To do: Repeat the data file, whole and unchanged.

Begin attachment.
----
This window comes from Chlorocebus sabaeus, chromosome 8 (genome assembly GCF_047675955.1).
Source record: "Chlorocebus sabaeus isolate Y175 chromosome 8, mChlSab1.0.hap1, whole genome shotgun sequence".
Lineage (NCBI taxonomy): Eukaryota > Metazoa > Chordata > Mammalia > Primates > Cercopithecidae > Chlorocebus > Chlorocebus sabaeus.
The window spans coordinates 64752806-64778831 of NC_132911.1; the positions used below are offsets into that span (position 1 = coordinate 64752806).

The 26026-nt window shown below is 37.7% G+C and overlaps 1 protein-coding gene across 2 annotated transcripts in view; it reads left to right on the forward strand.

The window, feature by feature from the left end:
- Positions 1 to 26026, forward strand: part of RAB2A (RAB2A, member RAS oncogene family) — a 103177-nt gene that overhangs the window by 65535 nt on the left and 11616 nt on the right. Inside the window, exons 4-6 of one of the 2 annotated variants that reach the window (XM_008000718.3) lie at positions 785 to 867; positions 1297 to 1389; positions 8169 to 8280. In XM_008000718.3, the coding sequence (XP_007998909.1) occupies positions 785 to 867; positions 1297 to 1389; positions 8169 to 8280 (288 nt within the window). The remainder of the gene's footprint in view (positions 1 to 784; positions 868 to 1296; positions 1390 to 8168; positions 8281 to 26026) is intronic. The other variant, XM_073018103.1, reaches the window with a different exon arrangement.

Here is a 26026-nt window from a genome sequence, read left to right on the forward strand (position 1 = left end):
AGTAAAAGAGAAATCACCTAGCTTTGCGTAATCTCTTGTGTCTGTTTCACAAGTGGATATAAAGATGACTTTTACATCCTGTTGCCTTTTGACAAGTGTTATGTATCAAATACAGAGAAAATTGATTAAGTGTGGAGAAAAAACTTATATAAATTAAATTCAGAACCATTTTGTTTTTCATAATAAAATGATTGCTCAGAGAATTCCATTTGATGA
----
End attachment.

This window comes from Chlorocebus sabaeus, chromosome 8 (genome assembly GCF_047675955.1).
Source record: "Chlorocebus sabaeus isolate Y175 chromosome 8, mChlSab1.0.hap1, whole genome shotgun sequence".
Lineage (NCBI taxonomy): Eukaryota > Metazoa > Chordata > Mammalia > Primates > Cercopithecidae > Chlorocebus > Chlorocebus sabaeus.
The window spans coordinates 64752806-64778831 of NC_132911.1; the positions used below are offsets into that span (position 1 = coordinate 64752806).

The 26026-nt window shown below is 37.7% G+C and overlaps 1 protein-coding gene across 2 annotated transcripts in view; it reads left to right on the forward strand.

The window, feature by feature from the left end:
- Positions 1 to 26026, forward strand: part of RAB2A (RAB2A, member RAS oncogene family) — a 103177-nt gene that overhangs the window by 65535 nt on the left and 11616 nt on the right. Inside the window, exons 4-6 of one of the 2 annotated variants that reach the window (XM_008000718.3) lie at positions 785 to 867; positions 1297 to 1389; positions 8169 to 8280. In XM_008000718.3, the coding sequence (XP_007998909.1) occupies positions 785 to 867; positions 1297 to 1389; positions 8169 to 8280 (288 nt within the window). The remainder of the gene's footprint in view (positions 1 to 784; positions 868 to 1296; positions 1390 to 8168; positions 8281 to 26026) is intronic. The other variant, XM_073018103.1, reaches the window with a different exon arrangement.

Here is a 26026-nt window from a genome sequence, read left to right on the forward strand (position 1 = left end):
AGTAAAAGAGAAATCACCTAGCTTTGCGTAATCTCTTGTGTCTGTTTCACAAGTGGATATAAAGATGACTTTTACATCCTGTTGCCTTTTGACAAGTGTTATGTATCAAATACAGAGAAAATTGATTAAGTGTGGAGAAAAAACTTATATAAATTAAATTCAGAACCATTTTGTTTTTCATAATAAAATGATTGCTCAGAGAATTCCATTTGATGA